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High Stress and Negative Health Behaviors

A Five-Year Wellness Center Member Cohort Study

Clark, Matthew M. PhD; Jenkins, Sarah M. MS; Hagen, Philip T. MD; Riley, Beth A. MBA; Eriksen, Caleigh A. MS; Heath, Amy L. MA; Vickers Douglas, Kristin S. PhD; Werneburg, Brooke L. BA; Lopez-Jimenez, Francisco MD; Sood, Amit MD; Benzo, Roberto P. MD; Olsen, Kerry D. MD

Journal of Occupational and Environmental Medicine: September 2016 - Volume 58 - Issue 9 - p 868–873
doi: 10.1097/JOM.0000000000000826

Objective: The aim of this study was to examine the association between having a high stress level and health behaviors in employees of an academic medical center.

Methods: Beginning January 1, 2009, through December 31, 2013, an annual survey was completed by 676 worksite wellness members.

Results: Each year, about one-sixth of members had a high stress level, high stress individuals visited the wellness center less often, and most years there was a significant relationship (P < 0.05) between stress level and poor physical health behaviors (physical activity level and confidence, strength, climbing stairs), low mental health (quality of life, support, spiritual well-being and fatigue), poor nutritional habits (habits and confidence), and lower perceived overall health.

Conclusions: High stress is associated with negative health behavior, and future studies, therefore, should explore strategies to effectively engage high stress employees into comprehensive wellness programs.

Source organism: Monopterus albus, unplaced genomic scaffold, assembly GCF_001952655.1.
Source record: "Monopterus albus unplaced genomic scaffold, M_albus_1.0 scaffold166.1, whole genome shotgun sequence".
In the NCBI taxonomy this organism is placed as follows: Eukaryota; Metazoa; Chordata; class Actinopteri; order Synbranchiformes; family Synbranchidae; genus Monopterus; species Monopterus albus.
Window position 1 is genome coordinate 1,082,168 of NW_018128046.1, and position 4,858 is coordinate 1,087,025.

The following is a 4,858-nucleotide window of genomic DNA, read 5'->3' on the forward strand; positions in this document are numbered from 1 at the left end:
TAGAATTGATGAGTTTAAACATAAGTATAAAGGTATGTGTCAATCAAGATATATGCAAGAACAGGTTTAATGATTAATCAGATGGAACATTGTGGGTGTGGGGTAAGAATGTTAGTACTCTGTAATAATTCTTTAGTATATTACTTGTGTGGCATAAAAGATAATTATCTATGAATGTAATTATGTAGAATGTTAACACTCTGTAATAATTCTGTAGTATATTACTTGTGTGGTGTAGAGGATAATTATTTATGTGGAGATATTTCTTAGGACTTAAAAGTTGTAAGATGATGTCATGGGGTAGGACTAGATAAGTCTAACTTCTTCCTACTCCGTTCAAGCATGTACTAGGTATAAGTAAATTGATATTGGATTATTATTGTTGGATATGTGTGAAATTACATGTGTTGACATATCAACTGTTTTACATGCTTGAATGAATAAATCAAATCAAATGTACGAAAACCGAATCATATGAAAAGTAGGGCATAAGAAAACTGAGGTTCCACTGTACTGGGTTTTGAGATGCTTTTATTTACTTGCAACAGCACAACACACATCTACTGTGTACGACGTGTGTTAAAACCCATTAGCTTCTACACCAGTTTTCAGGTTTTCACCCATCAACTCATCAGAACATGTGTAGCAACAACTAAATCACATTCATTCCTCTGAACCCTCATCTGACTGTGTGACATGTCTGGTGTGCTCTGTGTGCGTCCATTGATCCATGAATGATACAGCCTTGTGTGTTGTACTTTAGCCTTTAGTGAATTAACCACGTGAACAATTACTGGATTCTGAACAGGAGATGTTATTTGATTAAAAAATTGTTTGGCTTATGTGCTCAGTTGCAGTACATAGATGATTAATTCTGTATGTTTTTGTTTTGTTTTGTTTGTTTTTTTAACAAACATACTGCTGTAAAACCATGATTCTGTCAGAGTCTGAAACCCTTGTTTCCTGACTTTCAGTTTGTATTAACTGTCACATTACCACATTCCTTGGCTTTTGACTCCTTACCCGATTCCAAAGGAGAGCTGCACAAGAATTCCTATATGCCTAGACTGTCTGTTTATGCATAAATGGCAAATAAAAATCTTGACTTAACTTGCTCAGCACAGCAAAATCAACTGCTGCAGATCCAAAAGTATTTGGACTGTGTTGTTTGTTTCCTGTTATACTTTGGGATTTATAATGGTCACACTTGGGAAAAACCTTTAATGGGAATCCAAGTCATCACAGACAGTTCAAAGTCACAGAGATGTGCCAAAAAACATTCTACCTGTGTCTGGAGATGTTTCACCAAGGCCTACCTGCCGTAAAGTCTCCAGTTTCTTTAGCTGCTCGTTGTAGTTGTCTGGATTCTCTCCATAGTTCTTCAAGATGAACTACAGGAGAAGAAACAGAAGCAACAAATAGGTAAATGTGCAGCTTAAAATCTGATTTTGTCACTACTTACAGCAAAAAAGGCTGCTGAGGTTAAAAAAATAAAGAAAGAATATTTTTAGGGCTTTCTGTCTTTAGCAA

Department of Psychiatry and Psychology (Drs Clark, Vickers Douglas); Division of Biomedical Statistics and Informatics, Department of Health Sciences Research (Ms Jenkins); Division of Preventive, Occupational, and Aerospace Medicine, Department of Internal Medicine (Ms Hagen); Dan Abraham Healthy Living Center, Mayo Clinic, Rochester (Ms Riley, Ms Eriksen, Ms Heath, Ms Werneburg, Dr Olsen); StayWell, St. Paul (Ms Eriksen); Division of Cardiovascular Diseases (Dr Lopez-Jimenez); Division of General Internal Medicine (Dr Sood); Division of Pulmonary and Critical Care Medicine, Department of Internal Medicine (Dr Benzo); and Department of Otorhinolaryngology, Mayo Clinic, Rochester, Minnesota (Dr Olsen).

Address correspondence to: Matthew M. Clark, PhD, Department of Psychiatry and Psychology, Mayo Clinic, 200 First Street S.W., Rochester, MN 55905 (

Authors Clark, Jenkins, Hagen, Riley, Eriksen, Heath, Vickers Douglas, Werneburg, Lopez-Jimenez, Sood, Benzo, and Olsen have no other relationships/conditions/circumstances that present potential conflict of interest.

The JOEM editorial board and planners have no financial interest related to this research.

Dr A. Sood is owner of the Global Center for Resiliency and Wellbeing. Dr R. Benzo is supported by grants from the National Institutes of Health (NIH; R01 CA 163293 and R01 HL 94680).

All other authors have no conflicts of interest or financial disclosures.

This research was supported in part by grants to Dr. Benzo from the National Institutes of Health (NIH; R01 CA 163293 and R01 HL 94680). The research presented in this article is that of the authors and does not reflect the official policy of the NIH nor did the NIH manage the study design; collection, analysis, and interpretation of data; writing of the report; or the decision to submit the manuscript for publication. No financial disclosures or conflicts of interest were reported by the remaining authors of this paper.

Copyright © 2016 by the American College of Occupational and Environmental Medicine